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Above all, price will dictate success or failure

post #1 of 32
Thread Starter 
Regardless of what cool hardware is introduced, the success of it will hinge on it's perceived value.

For instance, $1800 is too high for an iMac. Even if it has some really innovative feature, wireless, or detachable screen, there are price points which take it out of the hands of the ordinary consumer.
Regulars of this forum may understand what things should cost but other won't.

Bottom line is: Is Jobs serious about getting the other 95% of the market? If he is, he must combine a competitive price along with the revolutionary features.
post #2 of 32
YOU, are correct
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post #3 of 32
That I'll agree with.

20% across the board cuts!!!!

j/k

SdC
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post #4 of 32
[quote]Originally posted by satchmo:
<strong>
Bottom line is: Is Jobs serious about getting the other 95% of the market? If he is, he must combine a competitive price along with the revolutionary features.</strong><hr></blockquote>

I don't think he even dreams of getting near 100% of the market, should'nt think he wants to either. Think of Apple more in terms of high margin products like BMW/Bang & Olufsen/Nikon.
They don't want to compete with Dell/Ford/Sanyo/Kodak.

Michael
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post #5 of 32
Correct me if I'm wrong here (and I might be) but Apple has clearly stated that they are after more market share through their "5 down, 95 to go" statement.

All they need to do is look at why the new iBooks have done sooooooo well in the market, and that's because they, for once, have brought in a product which is great value for money. If they do that sort of pricing across the board of products.....they will easily double their market share.

Just my opinion.

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post #6 of 32
Satchmo, you are so right. I fear that Jobs doesn't share your understanding of how important price, or value, is to consumers.

In fact, at a time when other computer makers are lowering prices, Apple raised the price of the low end Powermac! That's ridiculous, especially since the component prices for Apple keep falling and falling. Their margins on the Powermacs must be incredible.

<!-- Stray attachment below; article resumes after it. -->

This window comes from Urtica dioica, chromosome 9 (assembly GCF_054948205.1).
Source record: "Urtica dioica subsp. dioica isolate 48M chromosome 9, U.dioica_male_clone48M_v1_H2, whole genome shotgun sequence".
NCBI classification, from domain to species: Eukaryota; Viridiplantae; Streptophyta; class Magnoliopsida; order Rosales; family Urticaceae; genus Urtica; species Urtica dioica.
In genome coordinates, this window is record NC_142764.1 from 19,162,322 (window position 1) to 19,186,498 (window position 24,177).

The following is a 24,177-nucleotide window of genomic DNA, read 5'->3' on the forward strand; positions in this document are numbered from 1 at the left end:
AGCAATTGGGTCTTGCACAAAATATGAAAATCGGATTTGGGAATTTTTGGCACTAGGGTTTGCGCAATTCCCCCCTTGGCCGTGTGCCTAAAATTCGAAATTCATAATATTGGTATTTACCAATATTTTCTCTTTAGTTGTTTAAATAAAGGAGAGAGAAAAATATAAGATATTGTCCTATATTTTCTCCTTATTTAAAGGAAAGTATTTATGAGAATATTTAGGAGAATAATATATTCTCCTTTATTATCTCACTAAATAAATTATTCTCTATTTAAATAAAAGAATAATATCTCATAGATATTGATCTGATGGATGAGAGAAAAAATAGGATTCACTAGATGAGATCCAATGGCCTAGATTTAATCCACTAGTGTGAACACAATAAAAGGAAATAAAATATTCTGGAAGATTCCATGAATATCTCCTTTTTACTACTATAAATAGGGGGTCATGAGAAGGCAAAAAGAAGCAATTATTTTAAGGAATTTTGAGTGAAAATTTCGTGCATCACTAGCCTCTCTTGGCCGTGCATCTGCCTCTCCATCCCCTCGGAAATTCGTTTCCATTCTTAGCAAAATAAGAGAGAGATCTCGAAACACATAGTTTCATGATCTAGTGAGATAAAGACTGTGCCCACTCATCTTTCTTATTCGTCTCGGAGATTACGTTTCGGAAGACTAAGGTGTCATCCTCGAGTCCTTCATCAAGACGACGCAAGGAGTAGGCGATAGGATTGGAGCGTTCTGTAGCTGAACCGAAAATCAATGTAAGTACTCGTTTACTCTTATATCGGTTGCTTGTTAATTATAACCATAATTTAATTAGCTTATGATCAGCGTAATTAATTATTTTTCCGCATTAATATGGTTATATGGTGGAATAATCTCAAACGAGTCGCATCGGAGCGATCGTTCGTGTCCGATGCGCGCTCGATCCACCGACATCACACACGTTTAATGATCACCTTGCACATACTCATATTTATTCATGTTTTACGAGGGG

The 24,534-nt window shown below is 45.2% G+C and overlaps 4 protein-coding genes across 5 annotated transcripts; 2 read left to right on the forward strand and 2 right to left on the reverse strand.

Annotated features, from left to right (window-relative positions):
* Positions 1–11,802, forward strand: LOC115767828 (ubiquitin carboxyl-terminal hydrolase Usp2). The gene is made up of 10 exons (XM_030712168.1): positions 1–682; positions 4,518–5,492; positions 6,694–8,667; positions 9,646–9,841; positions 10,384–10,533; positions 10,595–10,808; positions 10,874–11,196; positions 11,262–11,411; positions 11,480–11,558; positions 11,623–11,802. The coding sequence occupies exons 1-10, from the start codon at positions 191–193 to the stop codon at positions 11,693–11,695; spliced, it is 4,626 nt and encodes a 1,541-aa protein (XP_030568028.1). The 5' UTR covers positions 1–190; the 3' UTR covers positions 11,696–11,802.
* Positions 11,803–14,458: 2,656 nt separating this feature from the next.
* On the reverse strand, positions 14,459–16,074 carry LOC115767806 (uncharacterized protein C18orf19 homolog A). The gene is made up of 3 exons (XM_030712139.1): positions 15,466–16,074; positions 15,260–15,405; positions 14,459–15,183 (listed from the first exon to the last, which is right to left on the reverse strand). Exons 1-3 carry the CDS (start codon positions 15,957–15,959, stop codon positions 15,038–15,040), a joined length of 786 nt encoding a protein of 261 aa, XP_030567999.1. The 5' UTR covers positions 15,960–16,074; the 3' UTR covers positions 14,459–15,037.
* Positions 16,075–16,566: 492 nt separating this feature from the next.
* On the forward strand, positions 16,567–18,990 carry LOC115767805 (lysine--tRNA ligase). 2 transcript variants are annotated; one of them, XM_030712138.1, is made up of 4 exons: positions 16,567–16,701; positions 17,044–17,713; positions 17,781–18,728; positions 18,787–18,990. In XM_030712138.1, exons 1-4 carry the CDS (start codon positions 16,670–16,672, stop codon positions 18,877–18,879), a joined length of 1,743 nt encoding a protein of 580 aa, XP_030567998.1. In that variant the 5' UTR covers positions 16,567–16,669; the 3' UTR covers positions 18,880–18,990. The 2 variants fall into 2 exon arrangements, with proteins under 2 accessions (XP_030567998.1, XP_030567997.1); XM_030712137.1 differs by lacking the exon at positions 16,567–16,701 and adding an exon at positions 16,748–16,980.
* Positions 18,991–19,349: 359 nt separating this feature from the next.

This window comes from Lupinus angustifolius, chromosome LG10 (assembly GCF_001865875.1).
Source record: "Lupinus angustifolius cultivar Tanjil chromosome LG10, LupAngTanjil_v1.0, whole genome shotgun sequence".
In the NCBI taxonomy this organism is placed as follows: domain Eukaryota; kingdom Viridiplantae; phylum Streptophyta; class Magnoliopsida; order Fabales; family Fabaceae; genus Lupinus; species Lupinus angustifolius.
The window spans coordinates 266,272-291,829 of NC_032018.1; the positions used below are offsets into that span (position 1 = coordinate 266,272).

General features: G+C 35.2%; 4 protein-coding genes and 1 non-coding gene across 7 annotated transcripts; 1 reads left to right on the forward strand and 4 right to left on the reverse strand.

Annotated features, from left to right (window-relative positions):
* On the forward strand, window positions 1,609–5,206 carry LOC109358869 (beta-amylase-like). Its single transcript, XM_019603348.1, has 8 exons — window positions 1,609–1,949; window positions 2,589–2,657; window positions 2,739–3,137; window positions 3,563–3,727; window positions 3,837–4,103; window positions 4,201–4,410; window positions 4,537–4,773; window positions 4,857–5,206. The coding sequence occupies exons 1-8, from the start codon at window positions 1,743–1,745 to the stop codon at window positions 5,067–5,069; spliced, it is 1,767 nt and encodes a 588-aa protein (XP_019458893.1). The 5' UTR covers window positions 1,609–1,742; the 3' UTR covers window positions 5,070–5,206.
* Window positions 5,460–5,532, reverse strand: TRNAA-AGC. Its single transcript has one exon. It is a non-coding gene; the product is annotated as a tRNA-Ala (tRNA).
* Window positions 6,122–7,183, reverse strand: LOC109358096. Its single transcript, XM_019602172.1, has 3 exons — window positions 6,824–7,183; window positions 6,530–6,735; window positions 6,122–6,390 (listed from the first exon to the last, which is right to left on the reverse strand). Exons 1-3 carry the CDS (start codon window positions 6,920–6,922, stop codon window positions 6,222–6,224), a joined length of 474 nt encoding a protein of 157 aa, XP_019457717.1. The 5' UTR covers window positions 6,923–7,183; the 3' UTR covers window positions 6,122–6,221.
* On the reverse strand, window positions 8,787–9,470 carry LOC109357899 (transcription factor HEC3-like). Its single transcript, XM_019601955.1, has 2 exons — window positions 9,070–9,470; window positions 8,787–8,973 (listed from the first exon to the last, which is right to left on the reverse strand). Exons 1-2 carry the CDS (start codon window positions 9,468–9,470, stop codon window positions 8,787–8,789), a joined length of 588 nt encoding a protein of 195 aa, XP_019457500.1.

post #7 of 32
The primary thrust of the 5 down, 95 to go was that Apple was seeking to garner a doubled marketshare......10%.

I think it's pipedream, at least in pc-land. Now in portable/handheld-land, the book hasn't been written. The only way Apple will ever get to this mythical 10% marketshare is for:

a) 12 million windows users to die in a freak UFO attack.
b) leverage backwards their iDevices to make people want/need Macs to be at the center of them.
c) cut prices to the point of unsustainability (ie, PC prices).

I guess (b) is the safest choice.

But here's to hoping!

SdC
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post #8 of 32
[quote]Originally posted by suckfuldotcom:
<strong>a) 12 million windows users to die in a freak UFO attack.</strong><hr></blockquote>

heheeh


To some people, this may seem like the most likely choice depending on how they view SJ...

-Paul
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post #9 of 32
Satchmo, you are so right. I fear that Jobs doesn't share your understanding of how important price, or value, is to consumers.

In fact, at a time when other computer makers are lowering prices, Apple raised the price of the low end Powermac! That's ridiculous, especially since the component prices for Apple keep falling and falling. Their margins on the Powermacs must be incredible.


iBook anyone? Apple knows value and quality. You get what you pay for.
post #10 of 32
Excellent point. Thank you, satchmo.
post #11 of 32
[quote]Originally posted by Junkyard Dawg:
<strong>Satchmo, you are so right. I fear that Jobs doesn't share your understanding of how important price, or value, is to consumers.

In fact, at a time when other computer makers are lowering prices, Apple raised the price of the low end Powermac! That's ridiculous, especially since the component prices for Apple keep falling and falling. Their margins on the Powermacs must be incredible.</strong><hr></blockquote>

You want to see a recent example of this in actual practice?
Look at SGI. Great products, huge margins, down the tubes!!!
post #12 of 32
That's my point Macintosh.....look 6 posts up mate!!

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post #13 of 32
actually 4 posts

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post #14 of 32
[quote]Originally posted by suckfuldotcom:
<strong>

a) 12 million windows users to die in a freak UFO attack.
</strong><hr></blockquote>

I think it might be more like 25 million mate!!

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post #15 of 32
[quote] I think it's pipedream, at least in pc-land. Now in portable/handheld-land, the book hasn't been written. The only way Apple will ever get to this mythical 10% marketshare is for:

a) 12 million windows users to die in a freak UFO attack.
b) leverage backwards their iDevices to make people want/need Macs to be at the center of them.
c) cut prices to the point of unsustainability (ie, PC prices).
<hr></blockquote>

d) Elect a president who's justice department will bust up the Microsoft monopoly.